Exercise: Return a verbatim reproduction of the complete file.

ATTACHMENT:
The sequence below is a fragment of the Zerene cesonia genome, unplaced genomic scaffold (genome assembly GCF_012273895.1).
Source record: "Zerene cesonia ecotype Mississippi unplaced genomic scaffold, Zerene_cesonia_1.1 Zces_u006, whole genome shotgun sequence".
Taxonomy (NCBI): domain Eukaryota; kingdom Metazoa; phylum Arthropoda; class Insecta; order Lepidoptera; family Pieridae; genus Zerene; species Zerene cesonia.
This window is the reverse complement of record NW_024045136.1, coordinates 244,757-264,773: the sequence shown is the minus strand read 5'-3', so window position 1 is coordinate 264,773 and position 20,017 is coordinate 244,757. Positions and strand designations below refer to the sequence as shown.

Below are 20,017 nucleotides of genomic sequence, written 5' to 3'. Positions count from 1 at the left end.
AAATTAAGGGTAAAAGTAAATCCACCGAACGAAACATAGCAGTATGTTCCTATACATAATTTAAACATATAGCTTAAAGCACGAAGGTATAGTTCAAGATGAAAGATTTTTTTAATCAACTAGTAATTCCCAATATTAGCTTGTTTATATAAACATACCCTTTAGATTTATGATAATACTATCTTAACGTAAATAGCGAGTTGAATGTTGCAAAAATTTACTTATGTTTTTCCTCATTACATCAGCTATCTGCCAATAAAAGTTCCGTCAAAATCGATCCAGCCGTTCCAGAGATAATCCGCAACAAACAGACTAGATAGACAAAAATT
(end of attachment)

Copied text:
The sequence below is a fragment of the Zerene cesonia genome, unplaced genomic scaffold (genome assembly GCF_012273895.1).
Source record: "Zerene cesonia ecotype Mississippi unplaced genomic scaffold, Zerene_cesonia_1.1 Zces_u006, whole genome shotgun sequence".
Taxonomy (NCBI): domain Eukaryota; kingdom Metazoa; phylum Arthropoda; class Insecta; order Lepidoptera; family Pieridae; genus Zerene; species Zerene cesonia.
This window is the reverse complement of record NW_024045136.1, coordinates 244,757-264,773: the sequence shown is the minus strand read 5'-3', so window position 1 is coordinate 264,773 and position 20,017 is coordinate 244,757. Positions and strand designations below refer to the sequence as shown.

Below are 20,017 nucleotides of genomic sequence, written 5' to 3'. Positions count from 1 at the left end.
AAATTAAGGGTAAAAGTAAATCCACCGAACGAAACATAGCAGTATGTTCCTATACATAATTTAAACATATAGCTTAAAGCACGAAGGTATAGTTCAAGATGAAAGATTTTTTTAATCAACTAGTAATTCCCAATATTAGCTTGTTTATATAAACATACCCTTTAGATTTATGATAATACTATCTTAACGTAAATAGCGAGTTGAATGTTGCAAAAATTTACTTATGTTTTTCCTCATTACATCAGCTATCTGCCAATAAAAGTTCCGTCAAAATCGATCCAGCCGTTCCAGAGATAATCCGCAACAAACAGACTAGATAGACAAAAATT